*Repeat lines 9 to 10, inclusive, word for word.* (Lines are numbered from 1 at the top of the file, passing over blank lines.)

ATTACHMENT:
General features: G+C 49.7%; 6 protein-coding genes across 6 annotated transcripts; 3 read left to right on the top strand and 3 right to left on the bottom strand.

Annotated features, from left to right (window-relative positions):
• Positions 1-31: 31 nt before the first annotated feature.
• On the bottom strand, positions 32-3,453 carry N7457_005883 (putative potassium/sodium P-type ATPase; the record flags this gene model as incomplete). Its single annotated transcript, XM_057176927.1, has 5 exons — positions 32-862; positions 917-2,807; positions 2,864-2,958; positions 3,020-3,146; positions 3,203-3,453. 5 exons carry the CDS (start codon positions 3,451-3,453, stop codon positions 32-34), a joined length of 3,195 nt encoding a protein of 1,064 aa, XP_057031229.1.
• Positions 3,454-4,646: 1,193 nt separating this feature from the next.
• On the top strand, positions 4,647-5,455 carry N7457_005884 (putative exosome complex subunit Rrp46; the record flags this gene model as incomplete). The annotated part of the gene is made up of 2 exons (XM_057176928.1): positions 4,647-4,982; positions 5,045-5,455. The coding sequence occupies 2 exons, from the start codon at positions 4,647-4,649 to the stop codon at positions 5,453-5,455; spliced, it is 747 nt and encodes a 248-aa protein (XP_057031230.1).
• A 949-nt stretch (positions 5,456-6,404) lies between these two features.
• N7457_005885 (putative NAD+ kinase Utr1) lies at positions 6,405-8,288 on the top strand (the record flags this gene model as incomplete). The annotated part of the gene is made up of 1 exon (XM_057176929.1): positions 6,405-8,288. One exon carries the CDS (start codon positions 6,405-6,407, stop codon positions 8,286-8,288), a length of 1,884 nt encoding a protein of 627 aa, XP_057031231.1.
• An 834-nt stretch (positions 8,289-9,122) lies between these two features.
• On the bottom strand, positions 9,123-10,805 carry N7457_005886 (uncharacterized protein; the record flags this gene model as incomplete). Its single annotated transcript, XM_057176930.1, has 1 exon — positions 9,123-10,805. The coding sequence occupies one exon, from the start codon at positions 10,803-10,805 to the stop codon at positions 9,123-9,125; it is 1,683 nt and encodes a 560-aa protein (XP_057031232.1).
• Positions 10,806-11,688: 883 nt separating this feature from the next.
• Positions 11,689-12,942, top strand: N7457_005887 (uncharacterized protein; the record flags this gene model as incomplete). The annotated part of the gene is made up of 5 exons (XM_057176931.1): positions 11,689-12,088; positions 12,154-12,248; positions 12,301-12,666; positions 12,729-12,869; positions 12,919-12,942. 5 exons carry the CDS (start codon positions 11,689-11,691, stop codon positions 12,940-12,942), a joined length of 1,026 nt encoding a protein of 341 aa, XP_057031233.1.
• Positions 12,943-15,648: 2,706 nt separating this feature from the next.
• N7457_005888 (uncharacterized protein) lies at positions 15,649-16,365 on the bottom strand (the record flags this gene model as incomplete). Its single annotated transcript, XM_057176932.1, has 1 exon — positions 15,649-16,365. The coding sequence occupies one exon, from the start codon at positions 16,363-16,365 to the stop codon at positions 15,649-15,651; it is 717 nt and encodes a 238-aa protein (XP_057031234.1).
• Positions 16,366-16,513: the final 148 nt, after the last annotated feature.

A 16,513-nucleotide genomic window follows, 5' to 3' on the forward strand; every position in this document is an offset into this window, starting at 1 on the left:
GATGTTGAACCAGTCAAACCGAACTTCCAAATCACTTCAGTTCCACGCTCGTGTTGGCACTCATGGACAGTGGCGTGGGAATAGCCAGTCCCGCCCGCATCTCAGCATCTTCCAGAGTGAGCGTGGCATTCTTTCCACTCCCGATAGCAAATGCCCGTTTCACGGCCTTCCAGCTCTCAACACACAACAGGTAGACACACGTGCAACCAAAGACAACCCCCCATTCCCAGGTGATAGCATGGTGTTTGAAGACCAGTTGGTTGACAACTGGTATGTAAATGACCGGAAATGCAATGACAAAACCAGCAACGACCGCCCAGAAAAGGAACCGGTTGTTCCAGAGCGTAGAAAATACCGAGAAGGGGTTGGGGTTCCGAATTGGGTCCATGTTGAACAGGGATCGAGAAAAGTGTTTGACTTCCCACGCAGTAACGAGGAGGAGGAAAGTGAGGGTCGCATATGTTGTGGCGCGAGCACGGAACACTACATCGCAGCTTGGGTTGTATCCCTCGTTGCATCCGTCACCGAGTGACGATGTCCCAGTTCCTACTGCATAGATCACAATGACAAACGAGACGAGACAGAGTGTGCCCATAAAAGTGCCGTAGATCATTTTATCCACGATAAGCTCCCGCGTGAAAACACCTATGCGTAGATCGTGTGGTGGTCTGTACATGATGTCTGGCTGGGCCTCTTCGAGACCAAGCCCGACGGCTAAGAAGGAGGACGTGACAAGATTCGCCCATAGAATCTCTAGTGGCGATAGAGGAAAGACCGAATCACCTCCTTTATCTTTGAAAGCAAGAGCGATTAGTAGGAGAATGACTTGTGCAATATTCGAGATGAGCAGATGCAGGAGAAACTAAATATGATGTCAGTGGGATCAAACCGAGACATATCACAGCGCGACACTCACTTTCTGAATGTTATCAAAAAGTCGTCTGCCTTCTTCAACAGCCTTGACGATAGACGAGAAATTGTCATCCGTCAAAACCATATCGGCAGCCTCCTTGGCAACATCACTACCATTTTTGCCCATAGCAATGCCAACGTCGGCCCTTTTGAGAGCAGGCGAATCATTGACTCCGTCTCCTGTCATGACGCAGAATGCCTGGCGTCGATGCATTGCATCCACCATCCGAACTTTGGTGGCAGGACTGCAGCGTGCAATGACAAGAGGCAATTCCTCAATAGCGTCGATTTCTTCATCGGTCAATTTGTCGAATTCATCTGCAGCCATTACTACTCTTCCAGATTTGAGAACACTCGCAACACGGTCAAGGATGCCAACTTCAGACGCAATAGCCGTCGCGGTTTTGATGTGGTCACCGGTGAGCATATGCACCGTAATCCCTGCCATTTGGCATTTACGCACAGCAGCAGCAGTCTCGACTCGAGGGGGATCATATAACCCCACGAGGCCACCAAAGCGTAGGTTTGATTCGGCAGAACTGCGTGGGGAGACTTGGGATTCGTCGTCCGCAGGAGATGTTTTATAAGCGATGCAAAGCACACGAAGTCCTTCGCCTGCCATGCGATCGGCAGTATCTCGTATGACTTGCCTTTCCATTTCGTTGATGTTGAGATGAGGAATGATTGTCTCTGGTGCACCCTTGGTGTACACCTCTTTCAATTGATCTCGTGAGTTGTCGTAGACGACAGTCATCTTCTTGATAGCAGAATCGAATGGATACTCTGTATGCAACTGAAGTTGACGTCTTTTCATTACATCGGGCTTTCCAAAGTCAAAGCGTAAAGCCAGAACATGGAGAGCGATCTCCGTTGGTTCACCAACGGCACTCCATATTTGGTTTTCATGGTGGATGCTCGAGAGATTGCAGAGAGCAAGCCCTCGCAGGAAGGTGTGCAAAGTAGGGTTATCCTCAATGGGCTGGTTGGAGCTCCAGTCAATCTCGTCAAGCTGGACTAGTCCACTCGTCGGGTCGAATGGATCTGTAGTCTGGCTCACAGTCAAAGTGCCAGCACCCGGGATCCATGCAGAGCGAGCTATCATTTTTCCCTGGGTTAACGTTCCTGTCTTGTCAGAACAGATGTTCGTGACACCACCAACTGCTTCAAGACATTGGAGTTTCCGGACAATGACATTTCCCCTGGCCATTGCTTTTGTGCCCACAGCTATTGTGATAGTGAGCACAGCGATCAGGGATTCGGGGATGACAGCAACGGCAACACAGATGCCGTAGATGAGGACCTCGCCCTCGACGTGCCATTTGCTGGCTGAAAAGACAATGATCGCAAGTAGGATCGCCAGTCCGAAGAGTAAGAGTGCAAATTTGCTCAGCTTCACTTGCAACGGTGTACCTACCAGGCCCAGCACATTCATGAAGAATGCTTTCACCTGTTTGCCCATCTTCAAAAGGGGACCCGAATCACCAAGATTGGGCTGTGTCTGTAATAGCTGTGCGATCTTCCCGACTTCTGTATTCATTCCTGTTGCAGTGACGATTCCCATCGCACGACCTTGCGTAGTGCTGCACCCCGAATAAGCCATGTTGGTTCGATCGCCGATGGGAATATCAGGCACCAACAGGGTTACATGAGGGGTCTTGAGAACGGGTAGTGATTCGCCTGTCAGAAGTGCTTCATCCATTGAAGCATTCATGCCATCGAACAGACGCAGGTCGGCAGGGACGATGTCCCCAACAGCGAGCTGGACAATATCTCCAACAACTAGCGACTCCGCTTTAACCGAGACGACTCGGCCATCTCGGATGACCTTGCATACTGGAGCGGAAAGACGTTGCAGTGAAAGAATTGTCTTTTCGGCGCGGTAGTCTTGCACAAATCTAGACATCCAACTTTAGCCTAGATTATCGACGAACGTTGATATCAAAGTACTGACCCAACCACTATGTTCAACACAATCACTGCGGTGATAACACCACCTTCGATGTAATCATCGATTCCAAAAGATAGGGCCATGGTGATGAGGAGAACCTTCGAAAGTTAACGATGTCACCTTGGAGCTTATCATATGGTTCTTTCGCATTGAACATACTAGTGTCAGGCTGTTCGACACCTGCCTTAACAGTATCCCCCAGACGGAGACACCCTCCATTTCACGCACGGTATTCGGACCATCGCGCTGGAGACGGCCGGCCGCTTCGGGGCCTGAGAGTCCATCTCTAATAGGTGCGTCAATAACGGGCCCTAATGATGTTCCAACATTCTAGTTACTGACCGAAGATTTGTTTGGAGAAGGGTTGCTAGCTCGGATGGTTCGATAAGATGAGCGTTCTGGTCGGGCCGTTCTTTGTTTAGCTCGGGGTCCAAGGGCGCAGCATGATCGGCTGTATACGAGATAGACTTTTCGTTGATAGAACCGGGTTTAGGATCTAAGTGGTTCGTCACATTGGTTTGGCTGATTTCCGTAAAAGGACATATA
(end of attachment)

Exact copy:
• An 834-nt stretch (positions 8,289-9,122) lies between these two features.
• On the bottom strand, positions 9,123-10,805 carry N7457_005886 (uncharacterized protein; the record flags this gene model as incomplete). Its single annotated transcript, XM_057176930.1, has 1 exon — positions 9,123-10,805. The coding sequence occupies one exon, from the start codon at positions 10,803-10,805 to the stop codon at positions 9,123-9,125; it is 1,683 nt and encodes a 560-aa protein (XP_057031232.1).